Home » Features » This Is What It's Like To Live And Volunteer At Hugh Taylor Birch State Park


This Is What It's Like To Live And Volunteer At Hugh Taylor Birch State Park

There’s a group of people who live so close to the ocean they can feel the breeze floating over the dunes. And then maybe they move deep into a highland forest with a north Florida spring as clear as a swimming pool.

They watch the sun rise over slash pines overlooking the Atlantic. Their days end with sunsets over powdered sugar beaches on the Gulf of Mexico. For this, they pay exactly nothing.

They’re called “resident volunteers,” and they do the equivalent of a part-time job in volunteer work in exchange for living in the middle of state and national parks. Some right here in town.

Resident volunteers are old-school nomads in the digital age. They move every few months to some new picturesque piece of untouched land.

If you’ve driven into the main entrance of Hugh Taylor Birch State Park, maybe you’ve seen the service road that turns off to the left, right after the ranger station. Back there in the jungle, like some Old Florida roadside RV park, is what they call Volunteer Village.

Volunteer At Hugh Taylor Birch State Park
In addition to resident volunteers, corporate volunteers like Bank of America donate their time in order to keep the park manicured.

The campsites are just barely cut out of live oaks and sea grapes and all manners of vines and overgrowth. It’s there that Kearston and Amon Allen parked their 1973 Airstream.

The Allens got married in 2015 back in their hometown of Texarkana, Texas. They watched the TV shows about people who moved into tiny homes, and they imagined a simpler life with fewer things and more adventures. Amon is a traveling nurse, working for a company that sends him to new hospitals every few months, so they figured the Airstream was a good way to see the country. They bought it in 2016, and after almost a year of refurbishing it, its aluminum shell now catches the morning sun like a white gold necklace.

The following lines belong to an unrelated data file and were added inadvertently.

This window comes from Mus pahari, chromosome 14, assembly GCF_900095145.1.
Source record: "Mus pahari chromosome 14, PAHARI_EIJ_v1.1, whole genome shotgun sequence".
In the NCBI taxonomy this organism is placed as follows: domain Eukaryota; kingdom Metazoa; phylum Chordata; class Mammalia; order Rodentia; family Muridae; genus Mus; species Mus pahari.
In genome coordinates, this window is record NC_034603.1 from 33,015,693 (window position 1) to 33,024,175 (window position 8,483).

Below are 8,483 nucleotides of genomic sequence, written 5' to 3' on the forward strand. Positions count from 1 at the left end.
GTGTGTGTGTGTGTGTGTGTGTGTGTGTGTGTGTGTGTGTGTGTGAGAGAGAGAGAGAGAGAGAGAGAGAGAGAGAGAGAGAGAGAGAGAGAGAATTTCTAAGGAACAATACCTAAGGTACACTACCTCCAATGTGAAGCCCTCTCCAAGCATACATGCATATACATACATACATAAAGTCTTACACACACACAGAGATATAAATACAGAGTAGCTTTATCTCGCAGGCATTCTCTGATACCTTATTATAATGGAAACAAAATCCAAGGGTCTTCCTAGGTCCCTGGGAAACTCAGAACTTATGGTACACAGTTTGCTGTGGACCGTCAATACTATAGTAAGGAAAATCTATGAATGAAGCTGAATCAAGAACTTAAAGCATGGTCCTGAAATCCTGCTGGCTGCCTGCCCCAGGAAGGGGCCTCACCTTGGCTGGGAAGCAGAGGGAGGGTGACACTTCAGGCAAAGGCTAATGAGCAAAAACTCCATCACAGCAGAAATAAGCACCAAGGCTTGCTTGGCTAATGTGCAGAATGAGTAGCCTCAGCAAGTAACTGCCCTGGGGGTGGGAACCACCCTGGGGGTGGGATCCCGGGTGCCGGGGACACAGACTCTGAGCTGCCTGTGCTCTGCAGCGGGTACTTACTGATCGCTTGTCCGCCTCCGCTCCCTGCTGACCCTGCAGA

They started their small house journey in February in Columbus, Georgia, and set up in a campground. After Amon got a job at Westside Regional in Plantation, they rented a spot at Topeekeegee Yugnee Park. There, RVs are crammed together with little separating them, and suddenly the nomad life didn’t seem so enticing.

Somebody told Kearston about the resident volunteer program at Florida State Parks, and she booked a tour that day. At 180 acres, Birch is a relatively small state park, but it’s sandwiched between the ocean and the Intracoastal, with old-growth Florida swampland in between. A ranger took her around Birch, up to the brewpub with its shady views of the ocean, over to the road that glides along the Intracoastal, and then to the Volunteer Village, just feet from the seawall. “We’re from Texas. We don’t have any of this back home, and I seriously love this,” Kearston says. “I was like, ‘Oh, my God, yes.’”

Kearston Allen
Kearston Allen and her 1973 Airstream

They parked the trailer in Birch in July and have two neighbors, a pair of couples willing to sweat through the summer heat. Sure, the trailers are air conditioned, but the resident volunteers are required to do volunteer time each week in jungle humidity that leaves them looking like they’ve gone for a swim.